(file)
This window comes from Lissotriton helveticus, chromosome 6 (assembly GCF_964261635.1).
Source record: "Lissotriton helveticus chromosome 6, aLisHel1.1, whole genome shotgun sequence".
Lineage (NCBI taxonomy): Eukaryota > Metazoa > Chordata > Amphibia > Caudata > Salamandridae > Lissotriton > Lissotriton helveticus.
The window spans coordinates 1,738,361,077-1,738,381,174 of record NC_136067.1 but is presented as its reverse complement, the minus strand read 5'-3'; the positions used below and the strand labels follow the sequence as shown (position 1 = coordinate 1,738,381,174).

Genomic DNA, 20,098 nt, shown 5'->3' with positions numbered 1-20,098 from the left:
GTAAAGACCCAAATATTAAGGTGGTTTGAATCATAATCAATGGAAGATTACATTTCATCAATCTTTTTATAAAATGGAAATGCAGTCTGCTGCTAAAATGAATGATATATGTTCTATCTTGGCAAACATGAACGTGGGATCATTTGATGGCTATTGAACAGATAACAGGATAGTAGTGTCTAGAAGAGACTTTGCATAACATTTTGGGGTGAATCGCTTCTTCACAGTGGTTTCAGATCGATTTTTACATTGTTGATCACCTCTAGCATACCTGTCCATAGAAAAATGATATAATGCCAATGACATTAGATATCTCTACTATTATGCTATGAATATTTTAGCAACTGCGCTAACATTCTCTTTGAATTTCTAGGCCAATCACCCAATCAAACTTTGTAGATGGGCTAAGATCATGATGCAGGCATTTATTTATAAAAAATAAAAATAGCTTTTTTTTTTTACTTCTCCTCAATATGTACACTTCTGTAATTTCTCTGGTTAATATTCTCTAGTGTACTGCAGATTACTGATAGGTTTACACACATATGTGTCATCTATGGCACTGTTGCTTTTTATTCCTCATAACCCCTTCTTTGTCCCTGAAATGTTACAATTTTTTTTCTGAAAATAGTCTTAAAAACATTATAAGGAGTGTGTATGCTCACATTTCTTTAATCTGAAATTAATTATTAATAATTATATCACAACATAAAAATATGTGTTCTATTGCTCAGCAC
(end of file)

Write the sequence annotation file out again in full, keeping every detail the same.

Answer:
This window comes from Lissotriton helveticus, chromosome 6 (assembly GCF_964261635.1).
Source record: "Lissotriton helveticus chromosome 6, aLisHel1.1, whole genome shotgun sequence".
Lineage (NCBI taxonomy): Eukaryota > Metazoa > Chordata > Amphibia > Caudata > Salamandridae > Lissotriton > Lissotriton helveticus.
The window spans coordinates 1,738,361,077-1,738,381,174 of record NC_136067.1 but is presented as its reverse complement, the minus strand read 5'-3'; the positions used below and the strand labels follow the sequence as shown (position 1 = coordinate 1,738,381,174).

Genomic DNA, 20,098 nt, shown 5'->3' with positions numbered 1-20,098 from the left:
GTAAAGACCCAAATATTAAGGTGGTTTGAATCATAATCAATGGAAGATTACATTTCATCAATCTTTTTATAAAATGGAAATGCAGTCTGCTGCTAAAATGAATGATATATGTTCTATCTTGGCAAACATGAACGTGGGATCATTTGATGGCTATTGAACAGATAACAGGATAGTAGTGTCTAGAAGAGACTTTGCATAACATTTTGGGGTGAATCGCTTCTTCACAGTGGTTTCAGATCGATTTTTACATTGTTGATCACCTCTAGCATACCTGTCCATAGAAAAATGATATAATGCCAATGACATTAGATATCTCTACTATTATGCTATGAATATTTTAGCAACTGCGCTAACATTCTCTTTGAATTTCTAGGCCAATCACCCAATCAAACTTTGTAGATGGGCTAAGATCATGATGCAGGCATTTATTTATAAAAAATAAAAATAGCTTTTTTTTTTTACTTCTCCTCAATATGTACACTTCTGTAATTTCTCTGGTTAATATTCTCTAGTGTACTGCAGATTACTGATAGGTTTACACACATATGTGTCATCTATGGCACTGTTGCTTTTTATTCCTCATAACCCCTTCTTTGTCCCTGAAATGTTACAATTTTTTTTCTGAAAATAGTCTTAAAAACATTATAAGGAGTGTGTATGCTCACATTTCTTTAATCTGAAATTAATTATTAATAATTATATCACAACATAAAAATATGTGTTCTATTGCTCAGCAC